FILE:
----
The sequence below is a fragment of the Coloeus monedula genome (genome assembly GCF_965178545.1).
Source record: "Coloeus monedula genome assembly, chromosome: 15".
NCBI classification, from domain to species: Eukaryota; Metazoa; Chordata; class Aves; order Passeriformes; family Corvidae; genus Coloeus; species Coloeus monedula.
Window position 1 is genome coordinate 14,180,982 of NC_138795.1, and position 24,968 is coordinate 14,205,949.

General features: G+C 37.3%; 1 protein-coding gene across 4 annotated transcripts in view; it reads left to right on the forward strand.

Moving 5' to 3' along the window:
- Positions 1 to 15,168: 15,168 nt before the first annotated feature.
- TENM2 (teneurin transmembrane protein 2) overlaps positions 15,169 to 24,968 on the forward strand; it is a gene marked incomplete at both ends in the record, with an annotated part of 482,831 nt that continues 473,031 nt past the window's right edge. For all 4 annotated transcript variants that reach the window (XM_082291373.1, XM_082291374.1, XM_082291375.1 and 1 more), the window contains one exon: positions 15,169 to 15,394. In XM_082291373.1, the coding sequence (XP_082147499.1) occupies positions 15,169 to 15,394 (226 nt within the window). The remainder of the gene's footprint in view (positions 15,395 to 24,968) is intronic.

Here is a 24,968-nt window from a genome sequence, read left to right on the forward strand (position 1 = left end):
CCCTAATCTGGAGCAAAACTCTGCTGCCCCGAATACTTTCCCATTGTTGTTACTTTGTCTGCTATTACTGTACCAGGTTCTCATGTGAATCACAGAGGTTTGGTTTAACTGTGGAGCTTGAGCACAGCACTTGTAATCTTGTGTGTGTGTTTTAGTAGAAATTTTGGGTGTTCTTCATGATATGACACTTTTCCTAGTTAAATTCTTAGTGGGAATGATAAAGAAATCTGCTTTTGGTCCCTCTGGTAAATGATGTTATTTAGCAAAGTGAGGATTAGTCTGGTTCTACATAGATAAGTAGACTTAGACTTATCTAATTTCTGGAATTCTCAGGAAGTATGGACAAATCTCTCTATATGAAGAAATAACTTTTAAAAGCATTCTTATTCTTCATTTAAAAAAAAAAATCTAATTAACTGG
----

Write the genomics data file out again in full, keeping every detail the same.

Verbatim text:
The sequence below is a fragment of the Coloeus monedula genome (genome assembly GCF_965178545.1).
Source record: "Coloeus monedula genome assembly, chromosome: 15".
NCBI classification, from domain to species: Eukaryota; Metazoa; Chordata; class Aves; order Passeriformes; family Corvidae; genus Coloeus; species Coloeus monedula.
Window position 1 is genome coordinate 14,180,982 of NC_138795.1, and position 24,968 is coordinate 14,205,949.

General features: G+C 37.3%; 1 protein-coding gene across 4 annotated transcripts in view; it reads left to right on the forward strand.

Moving 5' to 3' along the window:
- Positions 1 to 15,168: 15,168 nt before the first annotated feature.
- TENM2 (teneurin transmembrane protein 2) overlaps positions 15,169 to 24,968 on the forward strand; it is a gene marked incomplete at both ends in the record, with an annotated part of 482,831 nt that continues 473,031 nt past the window's right edge. For all 4 annotated transcript variants that reach the window (XM_082291373.1, XM_082291374.1, XM_082291375.1 and 1 more), the window contains one exon: positions 15,169 to 15,394. In XM_082291373.1, the coding sequence (XP_082147499.1) occupies positions 15,169 to 15,394 (226 nt within the window). The remainder of the gene's footprint in view (positions 15,395 to 24,968) is intronic.

Here is a 24,968-nt window from a genome sequence, read left to right on the forward strand (position 1 = left end):
CCCTAATCTGGAGCAAAACTCTGCTGCCCCGAATACTTTCCCATTGTTGTTACTTTGTCTGCTATTACTGTACCAGGTTCTCATGTGAATCACAGAGGTTTGGTTTAACTGTGGAGCTTGAGCACAGCACTTGTAATCTTGTGTGTGTGTTTTAGTAGAAATTTTGGGTGTTCTTCATGATATGACACTTTTCCTAGTTAAATTCTTAGTGGGAATGATAAAGAAATCTGCTTTTGGTCCCTCTGGTAAATGATGTTATTTAGCAAAGTGAGGATTAGTCTGGTTCTACATAGATAAGTAGACTTAGACTTATCTAATTTCTGGAATTCTCAGGAAGTATGGACAAATCTCTCTATATGAAGAAATAACTTTTAAAAGCATTCTTATTCTTCATTTAAAAAAAAAAATCTAATTAACTGG